The Big Bad Tree [David’s 6th and Final Blog from Myanmar]

13 Jan

The Big Bad Tree [David’s 6th and Final Blog from Myanmar]

Identical twins…with different personalities

This morning, we only had a short motorcycle ride on a narrow path to the tiny village of Ngai Zam (pronounced Ny-zawm), where Heaven’s Family has made $100 loans to 17 of the 21 families there. All of them have purchased piglets which they intend to sell for a profit after a year of fattening them up.

As we made our way to the chief’s house to meet with the village elders, I asked about a large tree I had heard about, upon which their ancestors used to hang the heads of their slain enemies. So they took me to it, and I shot the photo below of the village children standing by the tree trunk so you could have some perspective of how large it is. I told the elders how glad I was that their ancestors received the gospel, which didn’t arrive in Ngai Zam until 1937.

The children of Ngai Zam standing beside the tree where heads once hung, and a view of the village from a distance (Ngai Zam is just above the small brown clearing on the far left on the middle mountain, on the upper left edge of the photo).

After visiting Ngai Zam, we started our rest-of-the-day motorcycle ride out of Chin State and back to the town of Kalaymyo. There we assist 15 orphanages, and I’ve got lots of meetings with orphanage directors over the next two days to take care of business with them. Then I’ll be flying to Yangon, where Heaven’s Family is helping 23 more orphanages, for meetings with orphanage directors and other ministry partners. So I’m going to make this my last blog, as my next few days will be full of not-as-exciting activities. Below I’ve added a few more photos that I thought would interest you. Thanks for joining me on this journey!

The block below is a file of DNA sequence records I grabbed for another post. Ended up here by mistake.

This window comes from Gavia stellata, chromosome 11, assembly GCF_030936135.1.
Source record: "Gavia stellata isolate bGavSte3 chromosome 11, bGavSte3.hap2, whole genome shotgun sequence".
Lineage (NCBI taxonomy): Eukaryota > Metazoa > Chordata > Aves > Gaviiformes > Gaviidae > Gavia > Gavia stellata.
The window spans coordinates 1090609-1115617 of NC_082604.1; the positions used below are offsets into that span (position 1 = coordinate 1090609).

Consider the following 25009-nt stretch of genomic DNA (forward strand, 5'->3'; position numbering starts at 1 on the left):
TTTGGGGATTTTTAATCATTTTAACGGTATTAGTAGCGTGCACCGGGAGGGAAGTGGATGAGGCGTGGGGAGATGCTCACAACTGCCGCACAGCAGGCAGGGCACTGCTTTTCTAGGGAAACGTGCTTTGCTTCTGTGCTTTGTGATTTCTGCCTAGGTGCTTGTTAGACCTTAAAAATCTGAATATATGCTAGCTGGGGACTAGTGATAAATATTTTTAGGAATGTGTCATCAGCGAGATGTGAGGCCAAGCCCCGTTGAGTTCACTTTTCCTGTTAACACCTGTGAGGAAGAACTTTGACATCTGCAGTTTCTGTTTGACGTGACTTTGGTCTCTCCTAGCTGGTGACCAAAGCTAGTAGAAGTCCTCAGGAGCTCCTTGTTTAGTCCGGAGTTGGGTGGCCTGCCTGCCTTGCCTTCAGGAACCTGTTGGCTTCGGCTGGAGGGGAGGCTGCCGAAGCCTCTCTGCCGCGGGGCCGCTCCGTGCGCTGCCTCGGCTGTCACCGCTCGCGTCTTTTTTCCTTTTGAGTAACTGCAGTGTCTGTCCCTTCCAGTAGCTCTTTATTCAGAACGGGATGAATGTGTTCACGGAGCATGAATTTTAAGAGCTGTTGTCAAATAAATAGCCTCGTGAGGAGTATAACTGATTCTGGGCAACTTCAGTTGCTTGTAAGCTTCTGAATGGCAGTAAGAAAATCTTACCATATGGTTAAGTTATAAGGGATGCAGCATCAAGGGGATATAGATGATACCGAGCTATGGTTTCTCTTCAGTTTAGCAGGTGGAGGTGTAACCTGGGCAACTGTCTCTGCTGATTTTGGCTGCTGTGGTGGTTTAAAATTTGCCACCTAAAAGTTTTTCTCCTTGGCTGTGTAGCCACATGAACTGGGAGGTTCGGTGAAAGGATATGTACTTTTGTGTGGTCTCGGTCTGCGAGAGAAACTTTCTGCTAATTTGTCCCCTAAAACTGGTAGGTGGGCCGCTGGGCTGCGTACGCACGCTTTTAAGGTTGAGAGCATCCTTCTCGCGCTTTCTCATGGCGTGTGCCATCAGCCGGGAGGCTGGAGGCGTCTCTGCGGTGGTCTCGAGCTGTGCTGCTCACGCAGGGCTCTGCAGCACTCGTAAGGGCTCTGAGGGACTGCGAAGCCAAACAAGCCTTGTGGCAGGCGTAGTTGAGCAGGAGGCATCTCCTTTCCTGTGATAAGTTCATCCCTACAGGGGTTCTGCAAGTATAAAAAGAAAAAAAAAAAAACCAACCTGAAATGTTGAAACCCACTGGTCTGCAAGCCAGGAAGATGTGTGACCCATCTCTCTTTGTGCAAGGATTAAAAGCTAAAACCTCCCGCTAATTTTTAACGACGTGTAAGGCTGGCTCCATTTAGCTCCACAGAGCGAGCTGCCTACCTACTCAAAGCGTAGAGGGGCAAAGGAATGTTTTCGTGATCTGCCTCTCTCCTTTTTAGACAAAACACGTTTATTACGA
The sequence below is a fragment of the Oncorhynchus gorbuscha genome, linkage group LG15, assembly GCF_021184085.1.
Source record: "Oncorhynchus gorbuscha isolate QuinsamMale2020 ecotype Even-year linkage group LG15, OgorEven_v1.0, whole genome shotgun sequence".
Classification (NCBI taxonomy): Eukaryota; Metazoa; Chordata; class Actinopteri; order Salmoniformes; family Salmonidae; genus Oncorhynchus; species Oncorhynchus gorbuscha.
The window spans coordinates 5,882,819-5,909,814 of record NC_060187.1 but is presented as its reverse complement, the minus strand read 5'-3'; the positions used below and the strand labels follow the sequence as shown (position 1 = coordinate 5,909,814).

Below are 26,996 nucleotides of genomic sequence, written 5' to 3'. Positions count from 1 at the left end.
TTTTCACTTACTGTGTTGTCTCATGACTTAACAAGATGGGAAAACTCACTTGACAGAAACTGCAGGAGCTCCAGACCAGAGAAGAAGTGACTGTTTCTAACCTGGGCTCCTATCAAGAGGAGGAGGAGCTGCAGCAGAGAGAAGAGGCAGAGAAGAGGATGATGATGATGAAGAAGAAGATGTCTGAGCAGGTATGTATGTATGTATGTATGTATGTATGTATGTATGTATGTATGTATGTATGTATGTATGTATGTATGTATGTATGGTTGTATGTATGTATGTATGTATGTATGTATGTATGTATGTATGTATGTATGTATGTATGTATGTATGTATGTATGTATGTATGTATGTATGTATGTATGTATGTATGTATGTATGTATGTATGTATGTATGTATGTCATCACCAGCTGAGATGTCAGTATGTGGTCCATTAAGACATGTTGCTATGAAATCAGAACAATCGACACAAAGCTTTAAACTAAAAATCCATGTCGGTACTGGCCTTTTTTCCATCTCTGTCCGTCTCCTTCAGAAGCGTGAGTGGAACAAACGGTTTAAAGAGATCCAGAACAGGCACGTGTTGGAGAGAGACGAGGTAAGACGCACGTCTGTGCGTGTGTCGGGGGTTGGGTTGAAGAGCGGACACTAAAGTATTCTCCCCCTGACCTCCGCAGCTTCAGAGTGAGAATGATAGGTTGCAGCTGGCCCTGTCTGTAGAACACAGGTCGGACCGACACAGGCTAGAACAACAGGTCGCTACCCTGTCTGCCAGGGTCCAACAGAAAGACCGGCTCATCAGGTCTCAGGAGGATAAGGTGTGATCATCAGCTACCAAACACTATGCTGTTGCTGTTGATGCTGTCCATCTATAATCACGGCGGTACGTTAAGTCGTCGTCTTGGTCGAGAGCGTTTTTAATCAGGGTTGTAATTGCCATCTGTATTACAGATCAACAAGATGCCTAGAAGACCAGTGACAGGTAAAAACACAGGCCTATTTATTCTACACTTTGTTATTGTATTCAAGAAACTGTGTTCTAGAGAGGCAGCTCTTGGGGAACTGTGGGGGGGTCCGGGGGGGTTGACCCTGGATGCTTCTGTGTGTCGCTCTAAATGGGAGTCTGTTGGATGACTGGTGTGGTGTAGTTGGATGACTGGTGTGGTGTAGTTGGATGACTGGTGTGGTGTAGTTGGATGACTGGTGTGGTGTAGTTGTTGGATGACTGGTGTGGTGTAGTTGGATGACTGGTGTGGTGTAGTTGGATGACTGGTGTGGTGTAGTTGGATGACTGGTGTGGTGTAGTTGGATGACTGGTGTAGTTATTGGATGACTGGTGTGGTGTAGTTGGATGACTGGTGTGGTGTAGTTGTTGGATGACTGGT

Every blessing,


At left: If you wonder how such poor people build wooden plank houses, here is the answer. They saw their own boards from logs with immense two-man saws. At right: A typical house in Cong Kua.

At left: Believe it or not, there are not just five family members riding this motor scooter. There is a sixth person, a hidden child being held by mom, and you can just see the top of his red hat. At right: Team member Bruce Harris standing in front of the Tiphei Hotel. Thankfully, we didn’t have to stay there.

At left: A juxtaposition that reminds us of all our lives. At right: I took this photo in Satawm, where Heaven’s Family funding made possible running water to every village home. When I showed this photo to folks in other villages, they didn’t know what it was. When we explained that it was a shower, under which you could stand naked and wash yourself, they laughed, having never heard of such a way to bathe. They are accustomed to bathing while clothed, as bathing normally takes place just outside one’s house beside a large water vessel.

Leave a Reply

This site uses Akismet to reduce spam. Learn how your comment data is processed.

Pin It on Pinterest